Group Riding and Pacelines
Information on this page is provided for educational purposes. FCCC's official Safety Policies are based on the League of American Bicyclists (LAB) Five Rules of the Road and the Colorado Department of Transportation's Colorado Bicycling Manual.
Beach City Cycling Club: "Pace Line Basics" by Al Burdulis
This is one of the best publications we found for straightforward advice on pace line riding. Here is a sample (with our emphasis added):
We also recommend, "15 Tips for Riding in Paceline" by John Mash
1) Don't do anything suddenly!
2) Don't do anything suddenly!
3) DO NOT DO ANYTHING SUDDENLY!!
Introduction to Signaling
The ability to quickly and efficiently communicate with fellow cyclists is a necessary and responsible habit to learn. Hand signals and vocal calls are the two best methods for communicating with other cyclists. The responsible cyclist will use hand signals as the primary means of communication along with vocal calls as a secondary means when appropriate. Please note that when riding with a new group you should pay attention to the hand and vocal signals they use and adapt accordingly.
You do not need to memorize these signals before riding with FCCC. You will quickly find that most signals are fairly easy to understand in the context of the situation.
A Google search will quickly show that there are numerous alternatives for use of hand signals in cycling. The following reflects the common practices for FCCC.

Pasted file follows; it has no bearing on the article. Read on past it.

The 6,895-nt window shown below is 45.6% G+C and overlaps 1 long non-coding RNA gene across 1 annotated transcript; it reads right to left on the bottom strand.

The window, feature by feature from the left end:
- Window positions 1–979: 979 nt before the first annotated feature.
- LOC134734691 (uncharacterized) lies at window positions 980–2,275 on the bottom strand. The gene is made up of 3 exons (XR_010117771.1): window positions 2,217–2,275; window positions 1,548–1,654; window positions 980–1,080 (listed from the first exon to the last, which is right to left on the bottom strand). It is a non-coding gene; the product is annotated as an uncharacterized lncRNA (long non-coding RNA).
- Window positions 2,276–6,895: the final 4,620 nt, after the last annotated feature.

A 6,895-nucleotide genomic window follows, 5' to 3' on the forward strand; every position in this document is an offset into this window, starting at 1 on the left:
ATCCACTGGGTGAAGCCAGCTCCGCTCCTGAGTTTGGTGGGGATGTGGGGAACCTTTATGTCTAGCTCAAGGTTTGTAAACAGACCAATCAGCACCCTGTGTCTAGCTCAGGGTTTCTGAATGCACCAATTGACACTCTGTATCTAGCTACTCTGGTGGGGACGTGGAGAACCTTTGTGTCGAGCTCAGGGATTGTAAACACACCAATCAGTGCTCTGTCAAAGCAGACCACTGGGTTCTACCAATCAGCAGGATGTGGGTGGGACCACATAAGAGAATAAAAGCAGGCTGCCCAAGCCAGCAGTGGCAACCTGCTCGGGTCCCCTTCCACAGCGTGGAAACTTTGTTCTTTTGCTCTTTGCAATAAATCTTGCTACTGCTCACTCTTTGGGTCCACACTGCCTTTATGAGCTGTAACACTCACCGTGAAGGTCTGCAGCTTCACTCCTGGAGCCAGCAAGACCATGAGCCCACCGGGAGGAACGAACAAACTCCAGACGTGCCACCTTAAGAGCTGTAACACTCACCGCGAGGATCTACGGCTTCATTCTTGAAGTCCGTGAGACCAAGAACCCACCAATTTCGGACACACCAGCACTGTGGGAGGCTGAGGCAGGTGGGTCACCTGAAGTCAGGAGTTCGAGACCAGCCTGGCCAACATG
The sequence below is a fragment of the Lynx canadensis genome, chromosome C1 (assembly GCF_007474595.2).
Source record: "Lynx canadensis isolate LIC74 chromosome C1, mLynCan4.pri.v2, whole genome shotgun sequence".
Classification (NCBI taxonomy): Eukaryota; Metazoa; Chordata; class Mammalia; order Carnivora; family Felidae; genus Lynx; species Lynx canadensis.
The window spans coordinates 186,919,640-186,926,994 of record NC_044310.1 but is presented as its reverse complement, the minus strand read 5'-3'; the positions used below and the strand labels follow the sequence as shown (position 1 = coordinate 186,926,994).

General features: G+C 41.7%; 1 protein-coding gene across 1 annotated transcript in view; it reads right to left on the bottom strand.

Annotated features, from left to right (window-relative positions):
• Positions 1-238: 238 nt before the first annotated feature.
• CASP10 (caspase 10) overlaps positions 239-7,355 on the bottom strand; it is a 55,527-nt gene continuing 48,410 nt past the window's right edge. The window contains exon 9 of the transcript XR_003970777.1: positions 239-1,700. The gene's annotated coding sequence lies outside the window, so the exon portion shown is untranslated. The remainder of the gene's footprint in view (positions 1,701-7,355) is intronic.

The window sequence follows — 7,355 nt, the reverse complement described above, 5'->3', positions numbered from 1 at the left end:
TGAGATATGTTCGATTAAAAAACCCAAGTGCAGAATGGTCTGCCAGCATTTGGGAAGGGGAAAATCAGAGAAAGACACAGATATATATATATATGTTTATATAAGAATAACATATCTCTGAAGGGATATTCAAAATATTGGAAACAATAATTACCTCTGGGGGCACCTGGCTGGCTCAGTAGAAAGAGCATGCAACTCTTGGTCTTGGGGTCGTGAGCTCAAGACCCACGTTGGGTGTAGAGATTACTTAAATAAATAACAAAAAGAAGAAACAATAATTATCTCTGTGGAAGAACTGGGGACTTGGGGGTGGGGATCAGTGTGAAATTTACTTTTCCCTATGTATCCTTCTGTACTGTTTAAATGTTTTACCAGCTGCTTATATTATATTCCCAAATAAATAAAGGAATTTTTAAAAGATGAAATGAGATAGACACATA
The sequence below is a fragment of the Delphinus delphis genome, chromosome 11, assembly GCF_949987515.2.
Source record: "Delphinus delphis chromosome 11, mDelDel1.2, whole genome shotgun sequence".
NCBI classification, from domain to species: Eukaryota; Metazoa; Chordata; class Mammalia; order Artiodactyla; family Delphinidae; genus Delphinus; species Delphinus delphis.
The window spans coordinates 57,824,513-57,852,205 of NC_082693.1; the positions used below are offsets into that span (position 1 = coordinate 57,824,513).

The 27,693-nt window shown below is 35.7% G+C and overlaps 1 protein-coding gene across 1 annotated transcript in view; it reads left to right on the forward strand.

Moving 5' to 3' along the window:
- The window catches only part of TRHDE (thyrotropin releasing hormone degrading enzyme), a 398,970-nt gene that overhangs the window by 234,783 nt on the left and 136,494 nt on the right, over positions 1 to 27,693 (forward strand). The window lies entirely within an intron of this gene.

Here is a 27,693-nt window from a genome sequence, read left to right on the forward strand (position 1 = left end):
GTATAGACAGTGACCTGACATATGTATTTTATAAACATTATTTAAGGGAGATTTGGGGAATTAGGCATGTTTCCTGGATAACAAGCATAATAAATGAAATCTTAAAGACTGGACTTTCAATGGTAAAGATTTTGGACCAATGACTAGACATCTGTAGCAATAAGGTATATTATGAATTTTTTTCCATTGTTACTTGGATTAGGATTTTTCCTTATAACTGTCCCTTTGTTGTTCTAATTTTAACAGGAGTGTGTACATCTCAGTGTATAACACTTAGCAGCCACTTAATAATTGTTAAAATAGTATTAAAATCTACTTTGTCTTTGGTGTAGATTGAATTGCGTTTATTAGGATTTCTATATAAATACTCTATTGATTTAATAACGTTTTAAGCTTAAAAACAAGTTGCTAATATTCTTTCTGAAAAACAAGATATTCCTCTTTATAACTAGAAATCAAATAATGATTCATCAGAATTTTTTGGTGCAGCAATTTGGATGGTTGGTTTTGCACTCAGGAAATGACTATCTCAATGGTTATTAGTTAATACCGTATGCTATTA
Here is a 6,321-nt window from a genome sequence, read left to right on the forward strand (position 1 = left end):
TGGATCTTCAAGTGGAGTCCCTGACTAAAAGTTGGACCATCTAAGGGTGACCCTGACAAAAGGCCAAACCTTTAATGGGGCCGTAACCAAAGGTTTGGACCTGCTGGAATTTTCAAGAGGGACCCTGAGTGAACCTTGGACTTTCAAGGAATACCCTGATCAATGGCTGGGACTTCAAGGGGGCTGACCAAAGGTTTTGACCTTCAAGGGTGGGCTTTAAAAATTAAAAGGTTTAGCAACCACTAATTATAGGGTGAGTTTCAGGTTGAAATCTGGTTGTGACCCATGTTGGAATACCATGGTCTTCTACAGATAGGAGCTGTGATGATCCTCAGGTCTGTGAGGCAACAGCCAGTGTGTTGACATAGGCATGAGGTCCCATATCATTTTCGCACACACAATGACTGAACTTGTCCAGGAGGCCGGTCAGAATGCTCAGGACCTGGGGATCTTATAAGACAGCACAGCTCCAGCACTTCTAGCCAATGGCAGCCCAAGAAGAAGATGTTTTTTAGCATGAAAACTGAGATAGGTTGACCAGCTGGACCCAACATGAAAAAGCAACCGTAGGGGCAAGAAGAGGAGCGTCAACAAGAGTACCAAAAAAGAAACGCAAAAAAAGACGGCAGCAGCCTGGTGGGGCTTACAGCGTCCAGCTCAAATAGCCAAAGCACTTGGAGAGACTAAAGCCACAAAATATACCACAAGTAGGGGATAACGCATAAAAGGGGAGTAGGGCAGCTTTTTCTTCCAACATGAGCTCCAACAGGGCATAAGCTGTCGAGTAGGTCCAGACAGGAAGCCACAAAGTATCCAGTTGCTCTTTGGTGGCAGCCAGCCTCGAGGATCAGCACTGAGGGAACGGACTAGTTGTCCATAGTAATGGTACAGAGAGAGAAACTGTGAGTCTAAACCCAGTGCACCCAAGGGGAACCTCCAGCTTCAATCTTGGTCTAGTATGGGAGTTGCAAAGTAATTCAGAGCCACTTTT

Learning and using hand signals can greatly enhance safety when riding in a group. Using hand signals allows you to effectively point out objects in the group’s path of travel as well as to inform other cyclists of your intentions. Below are a few of the basic hand signals that you should become familiar with if you intend to ride in a group.
This signal is a clear indication to the cyclists behind you that you’ve stopped pedaling and that you are slowing or
intend to bring your bicycle to a complete stop very soon.
Never make an immediate stop, even after signaling, unless an emergency situation warrants it.
This hand signal is often combined with a loud vocal call of "Slowing" or
Left or Right Turn
An extended straight arm is used to indicate to fellow cyclists and vehicular traffic of your intention to make a left or right turn.
Except as noted below, we suggest you do not use signal of extending your left arm and bending the forearm upwards at 90 degrees. There seems to be growing consensus that the bent left arm (see next signal) can be misinterpreted
(for use only in large groups)
We recommend using this traditional signal for a right turn only when leading a large group and the straight right arm signal might not be easily seen.
Note:Page nine of CDOT's Colorado Bicycling Manual shows that either the traditional signal or the straight right arm may be used for a right turn.
Road Hazard This signal is used to identify a hazard on that the group is riding on. Potholes, drainage grates, and manhole covers are great examples of items you should identify using this signal.
Make sure that you point at the hazard, as it appears ahead, allowing sufficient time for it to be avoided.